• eng
21:26 GMT +3 hours22 December 2014
Live
World

Georgia shrugs off Abkhazian president's threat to fire on ships

World
000
Georgia's deputy prime minister dismissed on Wednesday the Abkhazian president's order to fire upon any Georgian ship violating the maritime border of Abkhazia as a "pre-election bluff."

TBILISI, September 2 (RIA Novosti) - Georgia's deputy prime minister dismissed on Wednesday the Abkhazian president's order to fire upon any Georgian ship violating the maritime border of Abkhazia as a "pre-election bluff."

Abkhaz Foreign Minister Sergei Shamba said earlier Wednesday that Abkhazia was ready to resort to force as President Sergei Bagapsh had given the order "to open fire on Georgian ships if they continue their acts of piracy."

"First of all, they have no technical means to destroy ships, and moreover it is not his [Bagapsh's] business. It looks more like a pre-election bluff," Temur Yakobashvili said, adding that "if someone is capable of destroying vessels, then it is Russia."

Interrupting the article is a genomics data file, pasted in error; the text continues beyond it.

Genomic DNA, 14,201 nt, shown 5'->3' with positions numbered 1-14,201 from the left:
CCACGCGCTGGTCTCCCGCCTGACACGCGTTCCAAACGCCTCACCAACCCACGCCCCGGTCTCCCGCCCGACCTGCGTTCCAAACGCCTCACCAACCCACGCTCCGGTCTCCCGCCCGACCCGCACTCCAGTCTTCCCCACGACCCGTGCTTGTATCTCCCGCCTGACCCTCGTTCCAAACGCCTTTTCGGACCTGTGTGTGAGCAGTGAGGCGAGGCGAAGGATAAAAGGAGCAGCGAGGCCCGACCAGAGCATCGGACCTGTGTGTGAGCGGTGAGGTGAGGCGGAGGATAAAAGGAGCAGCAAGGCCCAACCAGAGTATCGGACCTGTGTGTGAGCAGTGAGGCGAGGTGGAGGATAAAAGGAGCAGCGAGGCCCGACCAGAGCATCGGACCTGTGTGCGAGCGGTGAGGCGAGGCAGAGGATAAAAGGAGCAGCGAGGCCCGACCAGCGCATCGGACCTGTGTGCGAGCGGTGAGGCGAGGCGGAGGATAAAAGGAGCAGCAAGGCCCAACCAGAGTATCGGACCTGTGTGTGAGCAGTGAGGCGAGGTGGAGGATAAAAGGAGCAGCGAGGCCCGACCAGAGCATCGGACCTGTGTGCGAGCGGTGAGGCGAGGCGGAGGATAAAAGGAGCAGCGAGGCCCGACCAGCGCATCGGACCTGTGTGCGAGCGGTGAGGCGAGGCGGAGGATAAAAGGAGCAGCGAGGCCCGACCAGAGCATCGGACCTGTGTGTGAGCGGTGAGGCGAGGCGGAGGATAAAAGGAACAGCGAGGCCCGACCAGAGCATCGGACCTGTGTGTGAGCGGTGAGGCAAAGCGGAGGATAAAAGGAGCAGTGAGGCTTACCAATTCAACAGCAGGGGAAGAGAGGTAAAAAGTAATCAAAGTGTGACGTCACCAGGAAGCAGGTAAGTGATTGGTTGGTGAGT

He also said Georgia would continue to seize ships that violate the borders of what it calls occupied territories. Tbilisi considers Abkhazia and its waters part of Georgian territory, and as part of efforts to isolate the republic has declared any unauthorized shipments of goods to be illegal.

Last month Georgia seized the Panama-flagged Buket tanker and its cargo as it was carrying over 2,000 of gasoline and 770 metric tons of diesel to Abkhazia from Turkey. Tbilisi accused the Turkish company operating the Buket of smuggling and violating the ban on unauthorized economic activity in Abkhazia.

Bagapsh told local media that Abkhazia would take "appropriate measures" if Georgia continued seizing ships with cargo intended for the republic.

The president is running for re-election in polls scheduled for December 12.

On August 26, the republic celebrated the first anniversary of Russia's recognition of its independence. So far Nicaragua is the only other country to have recognized it and South Ossetia, another former Georgian republic.